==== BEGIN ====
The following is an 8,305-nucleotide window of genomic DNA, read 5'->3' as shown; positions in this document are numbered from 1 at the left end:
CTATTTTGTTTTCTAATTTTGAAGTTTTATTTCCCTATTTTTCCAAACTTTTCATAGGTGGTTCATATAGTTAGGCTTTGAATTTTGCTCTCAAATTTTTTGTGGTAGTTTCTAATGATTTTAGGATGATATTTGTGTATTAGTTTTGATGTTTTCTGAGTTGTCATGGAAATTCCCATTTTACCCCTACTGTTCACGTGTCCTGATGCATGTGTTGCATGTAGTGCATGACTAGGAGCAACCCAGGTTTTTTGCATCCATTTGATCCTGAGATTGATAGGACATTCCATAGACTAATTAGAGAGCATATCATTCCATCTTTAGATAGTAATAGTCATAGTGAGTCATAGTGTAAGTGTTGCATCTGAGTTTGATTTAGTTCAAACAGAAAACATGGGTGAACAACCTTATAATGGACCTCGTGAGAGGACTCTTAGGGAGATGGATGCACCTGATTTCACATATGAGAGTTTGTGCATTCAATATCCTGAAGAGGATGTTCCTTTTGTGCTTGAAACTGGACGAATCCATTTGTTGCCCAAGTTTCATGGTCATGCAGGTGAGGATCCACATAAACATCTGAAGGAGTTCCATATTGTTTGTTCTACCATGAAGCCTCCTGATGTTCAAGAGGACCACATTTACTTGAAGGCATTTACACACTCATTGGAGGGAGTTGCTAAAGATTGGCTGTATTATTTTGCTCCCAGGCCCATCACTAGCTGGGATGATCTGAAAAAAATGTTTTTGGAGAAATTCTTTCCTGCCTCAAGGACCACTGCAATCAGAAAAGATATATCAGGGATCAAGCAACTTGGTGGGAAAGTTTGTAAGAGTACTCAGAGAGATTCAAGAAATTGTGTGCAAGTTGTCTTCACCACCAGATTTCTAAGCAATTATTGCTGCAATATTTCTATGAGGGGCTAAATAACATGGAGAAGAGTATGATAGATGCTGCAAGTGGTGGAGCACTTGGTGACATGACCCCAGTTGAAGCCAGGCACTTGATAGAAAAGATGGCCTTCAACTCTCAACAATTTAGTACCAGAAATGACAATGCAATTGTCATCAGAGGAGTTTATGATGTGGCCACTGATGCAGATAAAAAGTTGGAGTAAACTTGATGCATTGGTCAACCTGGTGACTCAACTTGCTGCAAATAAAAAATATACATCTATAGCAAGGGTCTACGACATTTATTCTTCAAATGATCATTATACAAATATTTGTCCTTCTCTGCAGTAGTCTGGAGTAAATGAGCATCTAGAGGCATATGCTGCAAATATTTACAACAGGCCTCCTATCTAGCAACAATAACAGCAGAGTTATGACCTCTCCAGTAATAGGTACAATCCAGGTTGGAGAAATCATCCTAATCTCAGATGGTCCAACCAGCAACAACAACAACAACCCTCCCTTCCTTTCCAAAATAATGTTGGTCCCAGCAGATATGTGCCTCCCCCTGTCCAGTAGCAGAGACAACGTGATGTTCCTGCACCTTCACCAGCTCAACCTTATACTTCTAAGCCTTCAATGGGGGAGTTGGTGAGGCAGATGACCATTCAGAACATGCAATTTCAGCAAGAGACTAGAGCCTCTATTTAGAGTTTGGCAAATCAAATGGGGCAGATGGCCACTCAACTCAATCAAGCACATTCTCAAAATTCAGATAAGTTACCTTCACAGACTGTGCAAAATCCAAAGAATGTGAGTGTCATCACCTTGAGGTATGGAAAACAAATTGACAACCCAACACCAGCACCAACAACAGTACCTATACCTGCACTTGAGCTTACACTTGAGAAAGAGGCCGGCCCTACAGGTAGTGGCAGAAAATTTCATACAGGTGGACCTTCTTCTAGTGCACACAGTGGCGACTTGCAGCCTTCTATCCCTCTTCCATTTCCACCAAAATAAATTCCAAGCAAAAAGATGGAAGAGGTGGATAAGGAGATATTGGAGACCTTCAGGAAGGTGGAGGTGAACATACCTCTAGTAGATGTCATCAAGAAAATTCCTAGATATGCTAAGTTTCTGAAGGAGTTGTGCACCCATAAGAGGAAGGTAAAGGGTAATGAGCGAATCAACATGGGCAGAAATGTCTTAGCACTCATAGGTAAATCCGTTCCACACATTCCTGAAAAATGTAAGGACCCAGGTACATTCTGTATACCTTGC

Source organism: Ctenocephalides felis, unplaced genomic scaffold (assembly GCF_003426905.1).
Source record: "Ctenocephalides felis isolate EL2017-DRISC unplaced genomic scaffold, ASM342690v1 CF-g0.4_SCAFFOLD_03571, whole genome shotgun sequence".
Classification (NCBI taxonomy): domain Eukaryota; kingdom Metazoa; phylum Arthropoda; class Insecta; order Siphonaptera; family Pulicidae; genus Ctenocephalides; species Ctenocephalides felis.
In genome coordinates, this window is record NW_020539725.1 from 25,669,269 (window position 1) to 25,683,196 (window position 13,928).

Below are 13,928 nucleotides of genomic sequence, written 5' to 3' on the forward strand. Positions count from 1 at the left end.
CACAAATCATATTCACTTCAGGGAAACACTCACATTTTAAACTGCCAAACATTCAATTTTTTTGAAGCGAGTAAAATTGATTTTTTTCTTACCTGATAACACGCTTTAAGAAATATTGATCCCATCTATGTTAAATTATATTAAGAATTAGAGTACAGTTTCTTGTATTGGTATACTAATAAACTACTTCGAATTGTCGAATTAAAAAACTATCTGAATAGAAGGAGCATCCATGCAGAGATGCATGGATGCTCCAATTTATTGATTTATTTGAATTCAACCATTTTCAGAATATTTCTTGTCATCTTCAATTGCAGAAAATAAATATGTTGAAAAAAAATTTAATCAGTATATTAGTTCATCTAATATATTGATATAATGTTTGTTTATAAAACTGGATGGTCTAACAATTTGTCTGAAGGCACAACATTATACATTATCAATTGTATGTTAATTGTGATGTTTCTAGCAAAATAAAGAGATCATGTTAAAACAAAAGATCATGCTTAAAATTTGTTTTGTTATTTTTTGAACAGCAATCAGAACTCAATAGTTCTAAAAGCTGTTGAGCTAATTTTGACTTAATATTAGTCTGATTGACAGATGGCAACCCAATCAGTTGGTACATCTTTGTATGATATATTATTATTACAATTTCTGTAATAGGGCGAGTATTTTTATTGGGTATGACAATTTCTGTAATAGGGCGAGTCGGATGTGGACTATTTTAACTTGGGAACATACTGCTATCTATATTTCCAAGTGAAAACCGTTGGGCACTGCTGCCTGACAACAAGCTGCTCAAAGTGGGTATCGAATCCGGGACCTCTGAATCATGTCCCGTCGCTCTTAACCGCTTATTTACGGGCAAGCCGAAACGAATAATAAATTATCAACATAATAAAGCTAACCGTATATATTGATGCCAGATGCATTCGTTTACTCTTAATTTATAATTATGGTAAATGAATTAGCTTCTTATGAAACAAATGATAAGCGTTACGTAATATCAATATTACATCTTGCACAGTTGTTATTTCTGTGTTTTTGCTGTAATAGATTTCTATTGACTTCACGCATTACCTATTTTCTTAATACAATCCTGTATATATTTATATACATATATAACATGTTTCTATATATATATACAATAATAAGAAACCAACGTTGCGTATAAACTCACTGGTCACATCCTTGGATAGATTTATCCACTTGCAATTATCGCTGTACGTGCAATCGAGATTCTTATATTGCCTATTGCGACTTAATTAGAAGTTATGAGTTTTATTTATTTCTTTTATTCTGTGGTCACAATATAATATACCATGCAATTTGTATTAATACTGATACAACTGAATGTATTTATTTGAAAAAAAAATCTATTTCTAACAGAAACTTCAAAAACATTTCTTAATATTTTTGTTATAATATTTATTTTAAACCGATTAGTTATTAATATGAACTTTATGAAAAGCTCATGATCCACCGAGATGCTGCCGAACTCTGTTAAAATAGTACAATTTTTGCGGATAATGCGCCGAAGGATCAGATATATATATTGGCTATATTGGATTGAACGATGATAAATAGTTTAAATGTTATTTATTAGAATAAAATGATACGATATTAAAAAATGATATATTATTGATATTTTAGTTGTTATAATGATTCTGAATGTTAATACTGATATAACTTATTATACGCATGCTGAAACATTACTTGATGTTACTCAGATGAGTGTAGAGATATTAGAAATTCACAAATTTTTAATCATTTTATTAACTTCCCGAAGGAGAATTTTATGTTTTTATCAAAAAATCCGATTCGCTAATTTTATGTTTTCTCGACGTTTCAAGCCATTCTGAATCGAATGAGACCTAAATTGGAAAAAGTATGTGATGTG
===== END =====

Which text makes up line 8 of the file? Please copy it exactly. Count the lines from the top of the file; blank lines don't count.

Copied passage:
CACAAATCATATTCACTTCAGGGAAACACTCACATTTTAAACTGCCAAACATTCAATTTTTTTGAAGCGAGTAAAATTGATTTTTTTCTTACCTGATAACACGCTTTAAGAAATATTGATCCCATCTATGTTAAATTATATTAAGAATTAGAGTACAGTTTCTTGTATTGGTATACTAATAAACTACTTCGAATTGTCGAATTAAAAAACTATCTGAATAGAAGGAGCATCCATGCAGAGATGCATGGATGCTCCAATTTATTGATTTATTTGAATTCAACCATTTTCAGAATATTTCTTGTCATCTTCAATTGCAGAAAATAAATATGTTGAAAAAAAATTTAATCAGTATATTAGTTCATCTAATATATTGATATAATGTTTGTTTATAAAACTGGATGGTCTAACAATTTGTCTGAAGGCACAACATTATACATTATCAATTGTATGTTAATTGTGATGTTTCTAGCAAAATAAAGAGATCATGTTAAAACAAAAGATCATGCTTAAAATTTGTTTTGTTATTTTTTGAACAGCAATCAGAACTCAATAGTTCTAAAAGCTGTTGAGCTAATTTTGACTTAATATTAGTCTGATTGACAGATGGCAACCCAATCAGTTGGTACATCTTTGTATGATATATTATTATTACAATTTCTGTAATAGGGCGAGTATTTTTATTGGGTATGACAATTTCTGTAATAGGGCGAGTCGGATGTGGACTATTTTAACTTGGGAACATACTGCTATCTATATTTCCAAGTGAAAACCGTTGGGCACTGCTGCCTGACAACAAGCTGCTCAAAGTGGGTATCGAATCCGGGACCTCTGAATCATGTCCCGTCGCTCTTAACCGCTTATTTACGGGCAAGCCGAAACGAATAATAAATTATCAACATAATAAAGCTAACCGTATATATTGATGCCAGATGCATTCGTTTACTCTTAATTTATAATTATGGTAAATGAATTAGCTTCTTATGAAACAAATGATAAGCGTTACGTAATATCAATATTACATCTTGCACAGTTGTTATTTCTGTGTTTTTGCTGTAATAGATTTCTATTGACTTCACGCATTACCTATTTTCTTAATACAATCCTGTATATATTTATATACATATATAACATGTTTCTATATATATATACAATAATAAGAAACCAACGTTGCGTATAAACTCACTGGTCACATCCTTGGATAGATTTATCCACTTGCAATTATCGCTGTACGTGCAATCGAGATTCTTATATTGCCTATTGCGACTTAATTAGAAGTTATGAGTTTTATTTATTTCTTTTATTCTGTGGTCACAATATAATATACCATGCAATTTGTATTAATACTGATACAACTGAATGTATTTATTTGAAAAAAAAATCTATTTCTAACAGAAACTTCAAAAACATTTCTTAATATTTTTGTTATAATATTTATTTTAAACCGATTAGTTATTAATATGAACTTTATGAAAAGCTCATGATCCACCGAGATGCTGCCGAACTCTGTTAAAATAGTACAATTTTTGCGGATAATGCGCCGAAGGATCAGATATATATATTGGCTATATTGGATTGAACGATGATAAATAGTTTAAATGTTATTTATTAGAATAAAATGATACGATATTAAAAAATGATATATTATTGATATTTTAGTTGTTATAATGATTCTGAATGTTAATACTGATATAACTTATTATACGCATGCTGAAACATTACTTGATGTTACTCAGATGAGTGTAGAGATATTAGAAATTCACAAATTTTTAATCATTTTATTAACTTCCCGAAGGAGAATTTTATGTTTTTATCAAAAAATCCGATTCGCTAATTTTATGTTTTCTCGACGTTTCAAGCCATTCTGAATCGAATGAGACCTAAATTGGAAAAAGTATGTGATGTG